Low river levels cutting into power production

Low river levels cutting into power production

SPOKANE, Wash. - The river that put the City of Spokane on the map is going to look like a creek many places this summer. Record low flows have already shut down the area's white water rafting season and now will cut into power production and stress fish populations.

Most people don't know this but after it gets dark, Avista reduces the amount of the water flowing over a spillway and redirects into the Lower Falls turbine so it can make more electricity. Keeping these crowd-pleasing aesthetic flows going will become even more difficult this summer as Avista struggles with the worst spring runoff in a century.

Right now flows in the Spokane River are less than 10 percent of what they should be for this time of year and expected to drop even further. Avista plans to discharge at least 500 cubic feet of water from the Post Falls Dam the rest of the summer but maintaining those flows won't be easy.

"This is the lowest they've been in over a hundred years or the lowest since we've been recording flows. We're going to see flows that we typically see in late summer at the beginning of the summer this year," Speed Fitzhugh with Avista Corp. said.

Those low flows here on the Spokane River have cut power production in half although Avista knew this poor spring runoff was coming and have been ready to make supplemental electricity.

The City of Spokane says it will have to buy more power on the open market to pump drinking water out of the aquifer but expects to make that money back as residents use more water on their lawns and gardens.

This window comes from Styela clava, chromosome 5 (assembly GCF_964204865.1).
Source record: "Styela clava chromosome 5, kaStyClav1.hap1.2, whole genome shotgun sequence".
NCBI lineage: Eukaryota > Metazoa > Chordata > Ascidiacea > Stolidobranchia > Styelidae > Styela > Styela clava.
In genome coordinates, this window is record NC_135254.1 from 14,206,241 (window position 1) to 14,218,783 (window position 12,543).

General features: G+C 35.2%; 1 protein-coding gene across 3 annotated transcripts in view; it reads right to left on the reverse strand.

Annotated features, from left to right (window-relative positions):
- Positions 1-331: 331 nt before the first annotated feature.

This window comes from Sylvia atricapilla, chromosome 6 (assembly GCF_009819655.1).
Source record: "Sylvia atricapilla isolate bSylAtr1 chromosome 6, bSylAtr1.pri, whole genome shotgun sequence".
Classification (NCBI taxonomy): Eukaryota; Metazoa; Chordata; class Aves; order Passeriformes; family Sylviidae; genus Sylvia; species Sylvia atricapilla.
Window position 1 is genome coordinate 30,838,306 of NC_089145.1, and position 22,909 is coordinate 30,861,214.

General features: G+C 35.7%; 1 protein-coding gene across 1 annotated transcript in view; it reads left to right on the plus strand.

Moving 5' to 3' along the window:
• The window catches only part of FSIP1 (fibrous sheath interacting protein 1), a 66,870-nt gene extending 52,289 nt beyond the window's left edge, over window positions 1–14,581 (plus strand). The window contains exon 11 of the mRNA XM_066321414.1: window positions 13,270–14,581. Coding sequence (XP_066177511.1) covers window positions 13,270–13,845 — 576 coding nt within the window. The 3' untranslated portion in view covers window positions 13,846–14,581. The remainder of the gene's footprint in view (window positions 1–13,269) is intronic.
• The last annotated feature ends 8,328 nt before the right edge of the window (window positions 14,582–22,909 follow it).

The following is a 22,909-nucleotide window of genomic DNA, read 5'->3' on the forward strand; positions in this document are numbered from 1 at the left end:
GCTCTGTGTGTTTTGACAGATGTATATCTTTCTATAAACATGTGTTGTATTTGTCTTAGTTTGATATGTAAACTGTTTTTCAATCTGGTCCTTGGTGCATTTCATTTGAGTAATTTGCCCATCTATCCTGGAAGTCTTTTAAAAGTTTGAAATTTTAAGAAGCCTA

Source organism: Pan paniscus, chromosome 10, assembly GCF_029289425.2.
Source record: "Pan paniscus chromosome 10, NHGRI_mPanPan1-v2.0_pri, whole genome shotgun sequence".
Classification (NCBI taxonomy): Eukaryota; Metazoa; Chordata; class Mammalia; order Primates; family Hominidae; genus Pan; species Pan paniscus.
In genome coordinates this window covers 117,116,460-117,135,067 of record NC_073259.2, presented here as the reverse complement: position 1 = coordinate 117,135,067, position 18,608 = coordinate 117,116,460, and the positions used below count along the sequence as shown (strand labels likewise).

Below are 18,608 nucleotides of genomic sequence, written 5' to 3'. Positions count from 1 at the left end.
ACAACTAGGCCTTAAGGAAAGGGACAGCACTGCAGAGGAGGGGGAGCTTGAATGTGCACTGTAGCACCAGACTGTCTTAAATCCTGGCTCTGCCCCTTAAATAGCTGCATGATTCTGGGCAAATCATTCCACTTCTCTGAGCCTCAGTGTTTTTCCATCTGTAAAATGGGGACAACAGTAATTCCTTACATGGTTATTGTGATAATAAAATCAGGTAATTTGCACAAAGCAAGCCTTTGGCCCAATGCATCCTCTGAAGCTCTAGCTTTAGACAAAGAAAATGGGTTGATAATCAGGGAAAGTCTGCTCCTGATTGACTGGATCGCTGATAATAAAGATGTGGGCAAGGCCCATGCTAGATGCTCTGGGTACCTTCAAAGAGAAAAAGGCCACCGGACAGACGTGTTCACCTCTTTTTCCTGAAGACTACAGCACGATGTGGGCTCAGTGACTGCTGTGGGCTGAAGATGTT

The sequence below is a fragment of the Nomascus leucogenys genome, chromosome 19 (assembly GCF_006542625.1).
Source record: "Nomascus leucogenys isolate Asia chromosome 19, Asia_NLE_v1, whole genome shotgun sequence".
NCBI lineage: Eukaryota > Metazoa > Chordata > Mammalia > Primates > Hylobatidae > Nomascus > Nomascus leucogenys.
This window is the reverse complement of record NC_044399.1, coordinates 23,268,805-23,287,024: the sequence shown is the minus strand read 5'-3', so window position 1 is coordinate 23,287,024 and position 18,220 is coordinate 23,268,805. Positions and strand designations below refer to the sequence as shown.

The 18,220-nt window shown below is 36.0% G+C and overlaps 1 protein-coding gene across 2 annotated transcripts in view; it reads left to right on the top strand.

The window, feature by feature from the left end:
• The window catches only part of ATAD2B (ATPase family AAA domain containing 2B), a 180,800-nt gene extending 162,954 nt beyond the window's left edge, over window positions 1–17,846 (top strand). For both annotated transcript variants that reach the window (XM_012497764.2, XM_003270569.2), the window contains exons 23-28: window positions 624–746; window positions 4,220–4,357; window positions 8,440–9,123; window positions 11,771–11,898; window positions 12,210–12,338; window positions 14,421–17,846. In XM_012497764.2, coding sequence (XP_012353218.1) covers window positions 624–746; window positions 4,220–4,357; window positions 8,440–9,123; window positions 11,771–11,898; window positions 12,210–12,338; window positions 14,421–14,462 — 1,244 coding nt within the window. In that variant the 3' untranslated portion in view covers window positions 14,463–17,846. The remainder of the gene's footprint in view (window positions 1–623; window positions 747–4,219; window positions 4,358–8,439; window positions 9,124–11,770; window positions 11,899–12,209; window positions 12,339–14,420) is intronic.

Fortunately, those recording-breaking low flows are being offset by a little help from the Spokane aquifer. Just west of the Sullivan Road bridge the aquifer pours into the river. Between Post Falls and Spokane, those leaks add another 350 cubic feet of water every second for both fish and people downstream.

"There's places where the water contributes water to the river and places where the river contributes water to the aquifer so these are all interconnected. it's one big water system in our area," Marlene Feist with the City of Spokane said.

Because of this the city is keeping a close eye on the aquifer. Hydrologists say it can withstand a one year drought, but it's never too early to start conserving it.

"We really do want to encourage people to think about their watering this summer, to take steps to reduce their watering," Feist said. "We don't want people to water during the hot part of the day. We'd prefer them to water in the morning or in the early evening."